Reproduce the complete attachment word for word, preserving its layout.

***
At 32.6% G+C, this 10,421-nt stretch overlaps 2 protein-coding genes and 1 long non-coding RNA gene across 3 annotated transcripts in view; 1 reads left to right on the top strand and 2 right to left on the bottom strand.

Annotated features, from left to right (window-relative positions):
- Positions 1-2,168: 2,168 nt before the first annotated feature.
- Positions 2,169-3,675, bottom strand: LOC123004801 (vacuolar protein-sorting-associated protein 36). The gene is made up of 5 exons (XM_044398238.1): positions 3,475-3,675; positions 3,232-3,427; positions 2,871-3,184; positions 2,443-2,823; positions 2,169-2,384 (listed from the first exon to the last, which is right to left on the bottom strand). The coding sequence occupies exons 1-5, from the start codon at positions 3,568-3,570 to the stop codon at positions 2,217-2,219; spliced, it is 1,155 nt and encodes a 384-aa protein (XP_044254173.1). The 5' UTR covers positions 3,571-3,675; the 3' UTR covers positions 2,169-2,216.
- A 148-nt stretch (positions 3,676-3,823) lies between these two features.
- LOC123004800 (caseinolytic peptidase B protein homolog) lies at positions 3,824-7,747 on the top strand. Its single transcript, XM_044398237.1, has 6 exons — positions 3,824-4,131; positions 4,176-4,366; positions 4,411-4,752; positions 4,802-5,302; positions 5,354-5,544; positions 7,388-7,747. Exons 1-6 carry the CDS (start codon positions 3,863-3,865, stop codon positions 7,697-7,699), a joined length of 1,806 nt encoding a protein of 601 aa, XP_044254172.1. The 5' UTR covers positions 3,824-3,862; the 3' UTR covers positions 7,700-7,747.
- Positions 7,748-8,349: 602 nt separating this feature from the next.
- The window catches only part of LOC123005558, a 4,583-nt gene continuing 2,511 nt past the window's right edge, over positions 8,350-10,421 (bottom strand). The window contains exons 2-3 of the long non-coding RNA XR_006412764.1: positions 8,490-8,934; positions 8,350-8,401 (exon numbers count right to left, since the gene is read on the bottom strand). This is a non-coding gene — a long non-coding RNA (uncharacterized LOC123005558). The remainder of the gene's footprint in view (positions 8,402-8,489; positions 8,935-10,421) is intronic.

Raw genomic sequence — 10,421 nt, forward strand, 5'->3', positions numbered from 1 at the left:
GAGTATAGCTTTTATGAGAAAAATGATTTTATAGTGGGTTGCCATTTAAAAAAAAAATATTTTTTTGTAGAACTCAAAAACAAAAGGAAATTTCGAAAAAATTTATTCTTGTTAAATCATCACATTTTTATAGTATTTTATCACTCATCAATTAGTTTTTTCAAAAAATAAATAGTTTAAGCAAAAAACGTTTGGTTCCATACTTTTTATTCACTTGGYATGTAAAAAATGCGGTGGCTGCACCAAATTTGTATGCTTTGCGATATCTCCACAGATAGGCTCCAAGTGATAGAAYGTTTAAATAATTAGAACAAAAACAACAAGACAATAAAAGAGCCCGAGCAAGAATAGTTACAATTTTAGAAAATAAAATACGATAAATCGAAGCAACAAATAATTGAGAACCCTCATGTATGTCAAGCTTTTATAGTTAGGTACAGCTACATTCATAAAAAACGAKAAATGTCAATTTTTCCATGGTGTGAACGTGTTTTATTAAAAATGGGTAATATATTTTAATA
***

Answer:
At 32.6% G+C, this 10,421-nt stretch overlaps 2 protein-coding genes and 1 long non-coding RNA gene across 3 annotated transcripts in view; 1 reads left to right on the top strand and 2 right to left on the bottom strand.

Annotated features, from left to right (window-relative positions):
- Positions 1-2,168: 2,168 nt before the first annotated feature.
- Positions 2,169-3,675, bottom strand: LOC123004801 (vacuolar protein-sorting-associated protein 36). The gene is made up of 5 exons (XM_044398238.1): positions 3,475-3,675; positions 3,232-3,427; positions 2,871-3,184; positions 2,443-2,823; positions 2,169-2,384 (listed from the first exon to the last, which is right to left on the bottom strand). The coding sequence occupies exons 1-5, from the start codon at positions 3,568-3,570 to the stop codon at positions 2,217-2,219; spliced, it is 1,155 nt and encodes a 384-aa protein (XP_044254173.1). The 5' UTR covers positions 3,571-3,675; the 3' UTR covers positions 2,169-2,216.
- A 148-nt stretch (positions 3,676-3,823) lies between these two features.
- LOC123004800 (caseinolytic peptidase B protein homolog) lies at positions 3,824-7,747 on the top strand. Its single transcript, XM_044398237.1, has 6 exons — positions 3,824-4,131; positions 4,176-4,366; positions 4,411-4,752; positions 4,802-5,302; positions 5,354-5,544; positions 7,388-7,747. Exons 1-6 carry the CDS (start codon positions 3,863-3,865, stop codon positions 7,697-7,699), a joined length of 1,806 nt encoding a protein of 601 aa, XP_044254172.1. The 5' UTR covers positions 3,824-3,862; the 3' UTR covers positions 7,700-7,747.
- Positions 7,748-8,349: 602 nt separating this feature from the next.
- The window catches only part of LOC123005558, a 4,583-nt gene continuing 2,511 nt past the window's right edge, over positions 8,350-10,421 (bottom strand). The window contains exons 2-3 of the long non-coding RNA XR_006412764.1: positions 8,490-8,934; positions 8,350-8,401 (exon numbers count right to left, since the gene is read on the bottom strand). This is a non-coding gene — a long non-coding RNA (uncharacterized LOC123005558). The remainder of the gene's footprint in view (positions 8,402-8,489; positions 8,935-10,421) is intronic.

Raw genomic sequence — 10,421 nt, forward strand, 5'->3', positions numbered from 1 at the left:
GAGTATAGCTTTTATGAGAAAAATGATTTTATAGTGGGTTGCCATTTAAAAAAAAAATATTTTTTTGTAGAACTCAAAAACAAAAGGAAATTTCGAAAAAATTTATTCTTGTTAAATCATCACATTTTTATAGTATTTTATCACTCATCAATTAGTTTTTTCAAAAAATAAATAGTTTAAGCAAAAAACGTTTGGTTCCATACTTTTTATTCACTTGGYATGTAAAAAATGCGGTGGCTGCACCAAATTTGTATGCTTTGCGATATCTCCACAGATAGGCTCCAAGTGATAGAAYGTTTAAATAATTAGAACAAAAACAACAAGACAATAAAAGAGCCCGAGCAAGAATAGTTACAATTTTAGAAAATAAAATACGATAAATCGAAGCAACAAATAATTGAGAACCCTCATGTATGTCAAGCTTTTATAGTTAGGTACAGCTACATTCATAAAAAACGAKAAATGTCAATTTTTCCATGGTGTGAACGTGTTTTATTAAAAATGGGTAATATATTTTAATA